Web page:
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Bug #16850

Object#hash doesn't behave as documented

Added by ana06 (Ana Maria Martinez Gomez) 3 months ago. Updated 3 months ago.

Status:
Closed
Priority:
Normal
Assignee:
-
Target version:
-
[ruby-core:98290]

Description

From Ruby 2.7 Object class documentation:

The hash value is used along with eql? by the Hash class to determine if two objects reference the same hash key.

From this I expect that overwritting the Object#hash method changes the Hashing algorithm. But this is only the case for some objets. Consider the following code:

class Object
  def hash
    i_dont_exist
  end 
end

class Ana 
end

hash = {}
hash[3] = true
hash[3] = false
puts 'Integers are not using the new hash method'
hash[Ana.new] = true
puts 'this will not be executed because the class Ana uses the new hash method'

The output of executing this code is:

Integers are not using the new hash method
Traceback (most recent call last):
        1: from a.rb:13:in `<main>'
a.rb:3:in `hash': undefined local variable or method `i_dont_exist' for #<Ana:0x000055626f0b7a30> (NameError)

This proves that Integer hash method is not used to determine if two objects reference the same hash key, as said in the documentation. Check the any_hash method for the other classes affected.

I think that either the behavior should be modified (aiming for a consistency along different classes and following the documentation) or the documentation updated.

Updated by jeremyevans0 (Jeremy Evans) 3 months ago

I consider this an implementation detail. It never makes sense to override the hash calculation for the cases where Ruby uses the built-in calculation instead of calling #hash, so I don't think Ruby should change behavior to increase consistency. However, we could explicitly document the behavior. Something like:

diff --git a/hash.c b/hash.c
index e75a431c09..b7d320f7c2 100644
--- a/hash.c
+++ b/hash.c
@@ -315,6 +315,9 @@ objid_hash(VALUE obj)
  * implementations of Ruby.  If you need a stable identifier across Ruby
  * invocations and implementations you will need to generate one with a custom
  * method.
+ *
+ * Certain core classes such as Integer use built-in hash calculations and
+ * do not call the #hash method when used as a hash key.
  *--
  * \private
  *++

Thoughts on that?

Updated by ana06 (Ana Maria Martinez Gomez) 3 months ago

That looks good to me :+1: I may add String as well (such as Integer and String).

Updated by matz (Yukihiro Matsumoto) 3 months ago

+1 The updates LGTM.

Matz.

Updated by Dan0042 (Daniel DeLorme) 3 months ago

Would it be feasible to raise some sort of error when trying to redefine Integer#hash ?
Not just for this case, but I feel there were other cases where ruby bypasses the method call to use the built-in implementation directly. Can't recall exactly atm.
Making certain methods un-overridable could be a useful signal that "this is not going to work as you expect".

#5

Updated by jeremyevans (Jeremy Evans) 3 months ago

  • Status changed from Open to Closed

Applied in changeset git|de29a022acb93691dfc50db852cb04f763565072.


Document that #hash is not called for certain core classes [ci skip]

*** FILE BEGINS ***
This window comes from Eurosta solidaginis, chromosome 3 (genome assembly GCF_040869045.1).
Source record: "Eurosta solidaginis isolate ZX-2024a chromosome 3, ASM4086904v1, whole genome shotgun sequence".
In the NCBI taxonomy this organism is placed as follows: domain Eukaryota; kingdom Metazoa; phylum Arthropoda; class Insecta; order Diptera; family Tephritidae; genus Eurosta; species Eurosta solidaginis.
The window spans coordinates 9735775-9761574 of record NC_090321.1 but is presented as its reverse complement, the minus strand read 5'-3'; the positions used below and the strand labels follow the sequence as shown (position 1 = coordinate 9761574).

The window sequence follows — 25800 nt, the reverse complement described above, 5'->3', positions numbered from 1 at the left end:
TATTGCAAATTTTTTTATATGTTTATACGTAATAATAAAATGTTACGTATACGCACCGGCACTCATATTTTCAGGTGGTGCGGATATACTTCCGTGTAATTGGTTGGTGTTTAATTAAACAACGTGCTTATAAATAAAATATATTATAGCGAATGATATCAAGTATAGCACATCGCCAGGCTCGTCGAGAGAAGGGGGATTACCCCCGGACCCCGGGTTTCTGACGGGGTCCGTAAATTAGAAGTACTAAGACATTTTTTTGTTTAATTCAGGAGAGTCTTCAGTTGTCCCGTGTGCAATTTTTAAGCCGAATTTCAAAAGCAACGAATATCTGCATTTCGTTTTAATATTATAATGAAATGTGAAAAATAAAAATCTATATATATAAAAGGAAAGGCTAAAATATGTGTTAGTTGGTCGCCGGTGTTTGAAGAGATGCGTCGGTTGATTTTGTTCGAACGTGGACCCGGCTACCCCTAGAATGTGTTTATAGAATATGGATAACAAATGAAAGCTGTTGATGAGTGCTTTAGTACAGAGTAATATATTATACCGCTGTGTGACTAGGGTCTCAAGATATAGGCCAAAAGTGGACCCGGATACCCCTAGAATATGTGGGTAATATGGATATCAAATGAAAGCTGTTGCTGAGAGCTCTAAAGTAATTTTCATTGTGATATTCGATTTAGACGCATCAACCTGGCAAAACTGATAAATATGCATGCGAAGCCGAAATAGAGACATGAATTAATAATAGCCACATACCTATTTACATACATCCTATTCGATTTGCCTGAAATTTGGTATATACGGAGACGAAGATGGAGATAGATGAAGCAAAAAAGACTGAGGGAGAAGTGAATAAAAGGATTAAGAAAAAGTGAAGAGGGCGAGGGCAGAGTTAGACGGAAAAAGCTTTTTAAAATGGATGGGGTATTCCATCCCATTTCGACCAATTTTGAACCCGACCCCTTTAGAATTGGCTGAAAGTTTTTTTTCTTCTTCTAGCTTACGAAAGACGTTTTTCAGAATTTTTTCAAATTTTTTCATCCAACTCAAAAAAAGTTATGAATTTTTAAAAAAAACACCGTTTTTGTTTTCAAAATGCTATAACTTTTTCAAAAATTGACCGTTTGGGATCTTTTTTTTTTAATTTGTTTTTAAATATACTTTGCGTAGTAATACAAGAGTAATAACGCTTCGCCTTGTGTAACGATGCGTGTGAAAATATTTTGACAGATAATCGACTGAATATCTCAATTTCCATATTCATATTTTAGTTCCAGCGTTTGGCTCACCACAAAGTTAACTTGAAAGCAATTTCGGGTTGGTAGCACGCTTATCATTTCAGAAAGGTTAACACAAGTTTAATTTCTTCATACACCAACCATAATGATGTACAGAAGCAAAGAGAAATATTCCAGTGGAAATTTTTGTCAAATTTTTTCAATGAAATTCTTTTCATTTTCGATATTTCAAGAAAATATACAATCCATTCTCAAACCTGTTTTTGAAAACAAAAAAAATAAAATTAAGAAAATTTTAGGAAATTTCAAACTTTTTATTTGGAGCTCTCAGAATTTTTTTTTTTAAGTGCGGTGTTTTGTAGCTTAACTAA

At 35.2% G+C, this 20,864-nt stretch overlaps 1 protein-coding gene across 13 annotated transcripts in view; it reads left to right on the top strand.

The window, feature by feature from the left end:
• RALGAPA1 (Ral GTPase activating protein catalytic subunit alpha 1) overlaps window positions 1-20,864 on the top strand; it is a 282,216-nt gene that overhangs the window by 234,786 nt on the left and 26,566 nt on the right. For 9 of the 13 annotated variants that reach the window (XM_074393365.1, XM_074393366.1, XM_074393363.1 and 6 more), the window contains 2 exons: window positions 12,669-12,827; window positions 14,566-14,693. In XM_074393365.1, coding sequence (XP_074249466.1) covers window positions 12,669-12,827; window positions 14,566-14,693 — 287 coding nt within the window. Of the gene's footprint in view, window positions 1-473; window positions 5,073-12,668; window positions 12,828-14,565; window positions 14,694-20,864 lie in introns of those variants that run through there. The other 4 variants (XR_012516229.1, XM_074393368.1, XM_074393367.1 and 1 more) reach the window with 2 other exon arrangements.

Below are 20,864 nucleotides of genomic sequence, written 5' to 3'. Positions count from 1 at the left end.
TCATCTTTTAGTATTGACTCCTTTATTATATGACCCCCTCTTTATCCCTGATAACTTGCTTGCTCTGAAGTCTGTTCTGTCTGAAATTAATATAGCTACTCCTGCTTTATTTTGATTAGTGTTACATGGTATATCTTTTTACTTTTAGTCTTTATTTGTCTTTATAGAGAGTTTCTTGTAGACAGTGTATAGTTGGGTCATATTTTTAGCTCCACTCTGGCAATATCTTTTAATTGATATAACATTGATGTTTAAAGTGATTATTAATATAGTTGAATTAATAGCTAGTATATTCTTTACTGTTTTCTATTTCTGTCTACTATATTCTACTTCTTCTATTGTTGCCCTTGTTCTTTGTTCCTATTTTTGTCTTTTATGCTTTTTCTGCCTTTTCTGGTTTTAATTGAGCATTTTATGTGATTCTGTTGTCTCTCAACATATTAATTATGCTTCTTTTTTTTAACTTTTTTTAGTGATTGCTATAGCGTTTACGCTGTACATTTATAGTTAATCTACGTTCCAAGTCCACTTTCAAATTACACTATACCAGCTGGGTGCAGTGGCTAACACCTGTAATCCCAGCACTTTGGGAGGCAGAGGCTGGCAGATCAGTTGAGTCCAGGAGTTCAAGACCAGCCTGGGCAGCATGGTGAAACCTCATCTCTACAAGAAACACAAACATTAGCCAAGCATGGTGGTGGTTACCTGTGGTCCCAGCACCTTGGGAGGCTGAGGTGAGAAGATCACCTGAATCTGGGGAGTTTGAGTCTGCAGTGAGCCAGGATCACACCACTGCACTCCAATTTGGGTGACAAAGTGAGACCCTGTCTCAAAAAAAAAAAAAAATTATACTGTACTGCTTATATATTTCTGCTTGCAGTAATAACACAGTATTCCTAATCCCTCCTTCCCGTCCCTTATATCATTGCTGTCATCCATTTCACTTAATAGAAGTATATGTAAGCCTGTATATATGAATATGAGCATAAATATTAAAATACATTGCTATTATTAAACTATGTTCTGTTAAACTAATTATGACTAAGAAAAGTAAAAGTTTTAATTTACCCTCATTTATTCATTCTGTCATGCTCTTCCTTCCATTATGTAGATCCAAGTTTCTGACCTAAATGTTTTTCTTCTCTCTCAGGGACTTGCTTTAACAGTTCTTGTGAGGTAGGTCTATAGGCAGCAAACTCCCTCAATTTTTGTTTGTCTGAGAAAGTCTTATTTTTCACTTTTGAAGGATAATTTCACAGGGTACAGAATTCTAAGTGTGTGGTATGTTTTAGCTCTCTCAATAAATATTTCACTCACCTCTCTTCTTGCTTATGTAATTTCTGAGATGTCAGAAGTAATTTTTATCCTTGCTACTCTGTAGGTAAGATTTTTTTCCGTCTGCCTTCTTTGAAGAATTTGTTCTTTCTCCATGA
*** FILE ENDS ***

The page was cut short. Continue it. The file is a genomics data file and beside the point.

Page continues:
Fixes [Bug #16850]

Updated by jeremyevans0 (Jeremy Evans) 3 months ago

Dan0042 (Daniel DeLorme) wrote in #note-4:

Would it be feasible to raise some sort of error when trying to redefine Integer#hash ?
Not just for this case, but I feel there were other cases where ruby bypasses the method call to use the built-in implementation directly. Can't recall exactly atm.
Making certain methods un-overridable could be a useful signal that "this is not going to work as you expect".

It's probably feasible, but I don't think it is a good idea. You can do it in pure Ruby if you want:

module HashOverrideRaise
  def method_added(method)
    raise "don't override hash" if method == :hash
    super
  end

  def include(*)
    super
    raise "don't override hash" unless instance_method(:hash).owner == Kernel
  end
end

Integer.extend HashOverrideRaise

However, this doesn't handle the case in Ana's example, because you are defining Object#hash, and not Integer#hash.

The cases where Ruby bypasses method calls to use built-in code are different than this case. Ruby will default to use the faster built-in code, but if you define a method, Ruby will recognize it and start calling the method. This approach is usually referred to as deoptimization.

In this case, I don't think it makes sense to change Ruby's behavior. There is no reason to override #hash for the cases where Ruby uses a built-in implementation. So the fact that Ruby does not call #hash in all cases should not be a problem. If you override #eql?, Ruby will still respect that and treat objects differently:

h = {}
s = ''
def s.eql?(_) false end
h[s] = 1
h[s] = 2
h
# => {""=>1, ""=>2}

Updated by Dan0042 (Daniel DeLorme) 3 months ago

Thanks for the insight into bypass vs deoptimization.

Of course if you override #hash and #eql? to return true for previously false cases then it wouldn't work, but anyway I don't see much use or reason for doing this on Integer or String. The added documentation is plenty good enough.

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